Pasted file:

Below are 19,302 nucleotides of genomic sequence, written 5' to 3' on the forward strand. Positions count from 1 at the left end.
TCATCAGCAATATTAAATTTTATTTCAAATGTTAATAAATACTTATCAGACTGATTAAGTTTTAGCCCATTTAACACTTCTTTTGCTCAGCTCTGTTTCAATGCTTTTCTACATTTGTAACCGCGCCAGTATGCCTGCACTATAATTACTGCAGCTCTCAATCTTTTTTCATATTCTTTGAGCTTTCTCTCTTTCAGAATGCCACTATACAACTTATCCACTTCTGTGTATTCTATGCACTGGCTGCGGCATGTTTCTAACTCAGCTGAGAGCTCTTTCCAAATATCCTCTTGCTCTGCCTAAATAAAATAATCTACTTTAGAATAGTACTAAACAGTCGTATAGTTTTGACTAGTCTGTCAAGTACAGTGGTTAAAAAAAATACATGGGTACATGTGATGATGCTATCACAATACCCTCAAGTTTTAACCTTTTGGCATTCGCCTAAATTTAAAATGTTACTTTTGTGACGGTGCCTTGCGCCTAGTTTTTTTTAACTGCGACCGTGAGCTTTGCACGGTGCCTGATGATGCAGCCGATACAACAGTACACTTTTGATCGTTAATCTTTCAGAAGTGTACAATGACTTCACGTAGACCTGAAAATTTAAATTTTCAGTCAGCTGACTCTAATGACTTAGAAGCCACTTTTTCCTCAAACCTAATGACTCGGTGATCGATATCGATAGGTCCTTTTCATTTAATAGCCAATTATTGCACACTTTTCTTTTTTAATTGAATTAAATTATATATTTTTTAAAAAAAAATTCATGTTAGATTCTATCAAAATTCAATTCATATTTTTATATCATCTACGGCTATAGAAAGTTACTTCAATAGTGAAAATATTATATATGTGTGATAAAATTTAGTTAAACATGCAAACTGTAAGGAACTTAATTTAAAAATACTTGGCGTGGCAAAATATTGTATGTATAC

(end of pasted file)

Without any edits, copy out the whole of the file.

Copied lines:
Below are 19,302 nucleotides of genomic sequence, written 5' to 3' on the forward strand. Positions count from 1 at the left end.
TCATCAGCAATATTAAATTTTATTTCAAATGTTAATAAATACTTATCAGACTGATTAAGTTTTAGCCCATTTAACACTTCTTTTGCTCAGCTCTGTTTCAATGCTTTTCTACATTTGTAACCGCGCCAGTATGCCTGCACTATAATTACTGCAGCTCTCAATCTTTTTTCATATTCTTTGAGCTTTCTCTCTTTCAGAATGCCACTATACAACTTATCCACTTCTGTGTATTCTATGCACTGGCTGCGGCATGTTTCTAACTCAGCTGAGAGCTCTTTCCAAATATCCTCTTGCTCTGCCTAAATAAAATAATCTACTTTAGAATAGTACTAAACAGTCGTATAGTTTTGACTAGTCTGTCAAGTACAGTGGTTAAAAAAAATACATGGGTACATGTGATGATGCTATCACAATACCCTCAAGTTTTAACCTTTTGGCATTCGCCTAAATTTAAAATGTTACTTTTGTGACGGTGCCTTGCGCCTAGTTTTTTTTAACTGCGACCGTGAGCTTTGCACGGTGCCTGATGATGCAGCCGATACAACAGTACACTTTTGATCGTTAATCTTTCAGAAGTGTACAATGACTTCACGTAGACCTGAAAATTTAAATTTTCAGTCAGCTGACTCTAATGACTTAGAAGCCACTTTTTCCTCAAACCTAATGACTCGGTGATCGATATCGATAGGTCCTTTTCATTTAATAGCCAATTATTGCACACTTTTCTTTTTTAATTGAATTAAATTATATATTTTTTAAAAAAAAATTCATGTTAGATTCTATCAAAATTCAATTCATATTTTTATATCATCTACGGCTATAGAAAGTTACTTCAATAGTGAAAATATTATATATGTGTGATAAAATTTAGTTAAACATGCAAACTGTAAGGAACTTAATTTAAAAATACTTGGCGTGGCAAAATATTGTATGTATAC